Did you know that Wednesday 13 October is English Language Day? Set up by the English Project, a Winchester based charity, English Language Day seeks to recognise the richness and vibrancy of English in all its forms.

The English Project

The English Project

To celebrate, we’re partnering with them for something called Location Lingo. If you look at a map, you’ll find ‘official’ place names, but those aren’t necessarily what those places are called in everyday life. In fact we probably all use names that would look pretty out of place on an Ordnance Survey map!

There are the obvious ones, like The Big Smoke and Pompey but there are hundreds of others. Take, for example, these three nicknames suggested by @PontoonDock – ‘Cas Vegas’ for Castleford, ‘Stalyvegas’ referring to Stalybridge and the wonderful ‘Ponte Carlo’ for Pontefract.

So the idea of Location Lingo is to capture these names and the colourful stories behind them.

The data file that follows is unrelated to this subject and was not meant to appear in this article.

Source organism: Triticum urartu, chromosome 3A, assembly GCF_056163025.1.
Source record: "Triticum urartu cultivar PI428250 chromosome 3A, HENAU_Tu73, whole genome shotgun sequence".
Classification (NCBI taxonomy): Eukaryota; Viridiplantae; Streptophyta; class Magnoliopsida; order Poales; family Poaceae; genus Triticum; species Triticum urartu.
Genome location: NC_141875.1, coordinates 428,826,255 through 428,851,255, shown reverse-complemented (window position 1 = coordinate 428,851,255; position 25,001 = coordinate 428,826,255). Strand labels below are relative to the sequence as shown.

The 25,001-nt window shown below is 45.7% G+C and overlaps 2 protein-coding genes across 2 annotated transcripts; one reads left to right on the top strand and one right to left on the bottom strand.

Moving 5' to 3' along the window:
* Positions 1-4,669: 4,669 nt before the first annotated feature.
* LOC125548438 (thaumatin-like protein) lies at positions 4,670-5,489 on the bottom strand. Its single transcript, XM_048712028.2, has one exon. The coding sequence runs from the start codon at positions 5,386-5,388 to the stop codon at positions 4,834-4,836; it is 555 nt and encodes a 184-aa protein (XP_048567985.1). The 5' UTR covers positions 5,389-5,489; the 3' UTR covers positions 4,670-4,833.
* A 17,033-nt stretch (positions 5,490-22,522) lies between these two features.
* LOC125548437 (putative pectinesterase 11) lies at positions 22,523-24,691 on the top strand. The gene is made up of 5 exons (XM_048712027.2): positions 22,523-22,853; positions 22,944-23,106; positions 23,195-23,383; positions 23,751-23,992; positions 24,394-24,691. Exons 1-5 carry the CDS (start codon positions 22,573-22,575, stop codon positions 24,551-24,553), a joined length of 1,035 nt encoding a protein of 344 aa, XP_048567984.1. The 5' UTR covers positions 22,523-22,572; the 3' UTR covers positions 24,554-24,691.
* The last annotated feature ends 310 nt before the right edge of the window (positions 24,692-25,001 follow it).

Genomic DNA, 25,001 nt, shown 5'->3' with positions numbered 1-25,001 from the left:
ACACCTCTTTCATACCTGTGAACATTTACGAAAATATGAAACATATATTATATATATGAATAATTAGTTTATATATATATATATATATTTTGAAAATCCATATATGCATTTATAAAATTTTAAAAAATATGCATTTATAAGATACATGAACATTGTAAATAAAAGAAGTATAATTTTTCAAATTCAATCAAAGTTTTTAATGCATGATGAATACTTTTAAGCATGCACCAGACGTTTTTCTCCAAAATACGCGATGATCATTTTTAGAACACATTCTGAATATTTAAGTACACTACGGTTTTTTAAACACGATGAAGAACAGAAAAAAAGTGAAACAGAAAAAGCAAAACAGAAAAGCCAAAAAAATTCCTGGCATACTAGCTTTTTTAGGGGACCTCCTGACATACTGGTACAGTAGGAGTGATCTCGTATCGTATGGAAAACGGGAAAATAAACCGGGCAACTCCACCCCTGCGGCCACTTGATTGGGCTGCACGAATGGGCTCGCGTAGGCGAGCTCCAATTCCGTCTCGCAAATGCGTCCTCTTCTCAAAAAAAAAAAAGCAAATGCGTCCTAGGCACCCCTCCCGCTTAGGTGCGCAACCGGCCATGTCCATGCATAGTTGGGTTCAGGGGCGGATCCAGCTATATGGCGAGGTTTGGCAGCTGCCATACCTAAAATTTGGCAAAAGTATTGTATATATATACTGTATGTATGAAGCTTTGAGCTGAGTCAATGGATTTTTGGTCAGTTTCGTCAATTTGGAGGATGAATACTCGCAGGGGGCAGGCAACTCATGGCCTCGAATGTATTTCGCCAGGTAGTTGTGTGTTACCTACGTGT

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27
Sep
2010
1

Vegetation map symbols

We recently came across a blog about the Ordnance Survey map symbols for rough grassland, heath and bracken and thought it would be helpful to give you an explanation on their use. Please head to the bottom of this blog to see all the symbols.

Originally bracken, rough grassland and heath were shown as separate symbols (1. bracken, 2. rough grassland  and 3. heath).  In 1976 bracken and rough grassland were amalgamated so there was just one symbol to indicate land being covered by rough grassland or bracken – it was made up of elements of both the symbols so it had some rough grass in it and some bracken (4).  Where space was tight a smaller symbol was also made incorporating both vegetation types (5).

The map symbols in the (6) legend  are shown in the following order; top left is the new amalgamated symbol for bracken and rough grassland, top right is the old bracken symbol. Bottom left is old rough grassland symbol and bottom right the heath symbol.  The heath symbol was not changed and has stayed the same.  The old symbols for bracken and rough grassland remain in the legend because there are still some sheets that have the old style individual bracken and rough grassland symbols.  The symbols were only updated on the mapping if there was a change in vegetation category so there are still large areas of old style vegetation shown on the mapping.